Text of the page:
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A review of studies over the past 30 years provides a body of evidence that people living near coal-fired power plants have higher death rates and at earlier ages, along with increased risks of respiratory disease, lung cancer, cardiovascular disease and other health problems.
The elevated health risks appear to be associated with exposure to air pollutants from the coal-burning power plant emissions and to the heavy metals and radioactive material in coal ash, a waste product of the plants.
Evidence - Details - Components - Health - Outcomes
But even with strong evidence, details remain unknown about the specific components associated with poor health outcomes and the exposure levels that become toxic, according to a review article from Duke University School of Medicine researchers published today in the North Carolina Medical Journal.
"We reviewed 113 studies that have been published in peer-reviewed journals over the past 30 years chronicling the health effects of coal-burning power plants," said lead author Julia Kravchenko, M.D., Ph.D., assistant professor in Duke's Department of Surgery.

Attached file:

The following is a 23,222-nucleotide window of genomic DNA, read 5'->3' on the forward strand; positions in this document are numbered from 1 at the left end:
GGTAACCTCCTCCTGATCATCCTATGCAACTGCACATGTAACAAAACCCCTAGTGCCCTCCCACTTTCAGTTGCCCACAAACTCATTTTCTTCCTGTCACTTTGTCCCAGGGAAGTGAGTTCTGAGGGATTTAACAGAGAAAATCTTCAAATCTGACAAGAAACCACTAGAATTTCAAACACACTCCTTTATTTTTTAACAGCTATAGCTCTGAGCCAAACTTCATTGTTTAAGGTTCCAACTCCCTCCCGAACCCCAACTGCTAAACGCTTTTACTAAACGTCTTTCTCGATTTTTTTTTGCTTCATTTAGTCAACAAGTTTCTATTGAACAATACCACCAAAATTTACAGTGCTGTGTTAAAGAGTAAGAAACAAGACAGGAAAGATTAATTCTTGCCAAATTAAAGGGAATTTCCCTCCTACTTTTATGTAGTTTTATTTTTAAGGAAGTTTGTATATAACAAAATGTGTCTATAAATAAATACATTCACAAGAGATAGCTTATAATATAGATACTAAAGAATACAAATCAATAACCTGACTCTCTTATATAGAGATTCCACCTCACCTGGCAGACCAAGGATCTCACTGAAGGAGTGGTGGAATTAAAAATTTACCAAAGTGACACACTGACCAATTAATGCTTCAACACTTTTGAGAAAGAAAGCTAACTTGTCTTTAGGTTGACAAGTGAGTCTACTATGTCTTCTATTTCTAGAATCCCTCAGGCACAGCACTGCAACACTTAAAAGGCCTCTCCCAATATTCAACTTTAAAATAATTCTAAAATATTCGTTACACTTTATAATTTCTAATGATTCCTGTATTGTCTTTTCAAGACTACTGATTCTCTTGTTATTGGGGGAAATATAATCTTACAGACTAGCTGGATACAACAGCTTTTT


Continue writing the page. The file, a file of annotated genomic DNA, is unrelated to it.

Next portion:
Body - Literature - Need - Studies - Severity
"Together, this body of literature outlines a clear need to conduct definitive studies that fully detail the severity of health effects from air, water, and soil contaminants and to set specific limits to exposures," Kravchenko said.
Kravchenko and co-author H. Kim Lyerly, M.D., director of the Environmental Health Scholars Program at Duke, highlighted the pollution sources of health hazards identified in their review.
Air - Pollution - Burning - Coal - Particles
Air pollution: Burning coal produces particles called fly ash, which lodge predominantly in the lungs, causing irritation and inflammation. Exposures to additional emissions of sulfur dioxide, nitrogen dioxide and heavy metals are also harmful; these are associated...
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